Content from the Brookings Institution India Center is now archived. After seven years of an impactful partnership, as of September 11, 2020, Brookings India is now the Centre for Social and Economic Progress, an independent public policy institution based in India.
- Brookings India hosted its first “Back to the Future” series panel discussion, to revisit India’s intervention and withdrawal from Sri Lanka on the 30th anniversary of the Indian Peacekeeping Force (1987-1990). The series involves former decision-makers to revisit a historic episode in India’s foreign and security relations to draw lessons and improve future policies.
- The expert panel included Gen. A. S. Kalkat, Army Commander; Commander, Indian Peacekeeping Force, Sri Lanka (1987-90); Mr. Kalyan K. Mitra, Research & Analysis Wing officer at India’s High Commission in Sri Lanka (1988-91); Ambassador Lakhan Lal Mehrotra, High Commissioner of India to Sri Lanka (1989-90); Ambassador Teresita C. Schaffer, U.S. Deputy Assistant Secretary of State for South Asia (1989-92) and Ambassador Shivshankar Menon, Distinguished Fellow, Brookings India, and former National Security Advisor.
- The session was moderated by Dr. Constantino Xavier, Fellow, Foreign Policy at Brookings India, and it was open to the public and on-the-record. In attendance were officials from the Ministry of External Affairs and from the Indian Armed Forces, foreign diplomats (including the High Commissioner of Sri Lanka to India), academics from India’s leading think tanks, members of the media and civil society.
Is deployment of military force still a valid option for India to pursue its interests or solve conflicts beyond its borders? Are there other forms of coercive or cooperative involvement that Delhi should invest in to shape developments in its neighbourhood? To answer some of these questions, Amb. Shivshankar Menon shed light on why the Indian Peacekeeping Force (IPKF) experience still matters to contemporary scholars and audiences. Menon outlined three key factors that drove India’s involvement in Sri Lanka in 1987: the spillover effects of the conflict into India’s territory, India’s interest in Sri Lankan unity, and avoiding interference from foreign powers. He questioned the efficacy of use of force, and stated that it is “the combination of force, intervention and political goals you set yourself and how those goals apply to the use of force, which will determine the outcome.”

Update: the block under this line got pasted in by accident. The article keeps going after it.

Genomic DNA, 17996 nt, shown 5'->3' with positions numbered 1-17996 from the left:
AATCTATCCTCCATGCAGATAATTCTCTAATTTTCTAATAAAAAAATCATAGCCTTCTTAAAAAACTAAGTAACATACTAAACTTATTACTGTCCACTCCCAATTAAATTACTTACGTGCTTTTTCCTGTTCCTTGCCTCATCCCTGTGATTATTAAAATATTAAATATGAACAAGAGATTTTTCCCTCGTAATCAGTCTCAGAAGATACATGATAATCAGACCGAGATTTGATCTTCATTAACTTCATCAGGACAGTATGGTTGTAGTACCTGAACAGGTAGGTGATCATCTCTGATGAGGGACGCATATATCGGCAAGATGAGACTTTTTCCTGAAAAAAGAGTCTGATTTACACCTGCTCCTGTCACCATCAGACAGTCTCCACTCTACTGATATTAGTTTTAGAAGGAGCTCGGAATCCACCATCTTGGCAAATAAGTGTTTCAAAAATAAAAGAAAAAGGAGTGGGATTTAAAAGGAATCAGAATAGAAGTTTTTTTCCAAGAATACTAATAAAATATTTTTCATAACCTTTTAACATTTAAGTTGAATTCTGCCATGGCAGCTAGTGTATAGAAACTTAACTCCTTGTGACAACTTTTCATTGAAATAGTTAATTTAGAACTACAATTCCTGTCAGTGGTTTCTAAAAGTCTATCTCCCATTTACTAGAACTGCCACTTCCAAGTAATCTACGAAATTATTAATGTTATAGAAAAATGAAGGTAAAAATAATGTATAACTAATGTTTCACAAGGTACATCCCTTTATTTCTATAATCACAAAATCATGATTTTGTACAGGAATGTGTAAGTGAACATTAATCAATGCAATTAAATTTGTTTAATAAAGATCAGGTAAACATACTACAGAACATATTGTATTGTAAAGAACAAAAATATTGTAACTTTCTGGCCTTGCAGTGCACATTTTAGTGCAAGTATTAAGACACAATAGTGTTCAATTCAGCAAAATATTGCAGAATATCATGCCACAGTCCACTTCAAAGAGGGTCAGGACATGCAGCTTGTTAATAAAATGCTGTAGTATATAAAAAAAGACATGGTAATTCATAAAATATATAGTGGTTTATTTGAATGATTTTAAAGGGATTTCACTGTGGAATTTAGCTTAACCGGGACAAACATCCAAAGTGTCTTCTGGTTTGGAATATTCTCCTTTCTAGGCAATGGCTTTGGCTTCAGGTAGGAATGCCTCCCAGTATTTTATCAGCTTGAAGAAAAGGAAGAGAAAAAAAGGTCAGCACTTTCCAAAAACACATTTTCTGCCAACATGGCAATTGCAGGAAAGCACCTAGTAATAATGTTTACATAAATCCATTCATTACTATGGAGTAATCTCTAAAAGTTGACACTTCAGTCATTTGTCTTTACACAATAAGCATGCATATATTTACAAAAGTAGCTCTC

Operational and Coordination Challenges
Speakers highlighted the lack of military preparedness on the part of the Indian Armed Forces in Sri Lanka. Lt. Gen. Kalkat recounted the operational challenges he faced during his initial years in Sri Lanka “The weapons we took were for the desert plains of the Indo-Pak border, not suitable for the jungles of Sri Lanka…the weapons we had were getting entangled in branches. I took a unilateral decision and ordered the barrels to be cut…this was the state of affairs.”
A considerable part of the discussion focused on whether the IPKF was, in fact, a peacekeeping force, or an instance of interventionism by the Indian government. India’s main goal, according to Kalkat, was resolving the civil strife in Sri Lanka by placing a military force at the recourse of President J.R. Jayawardene. This was an instance of India coming to the aid of one of its neighbours.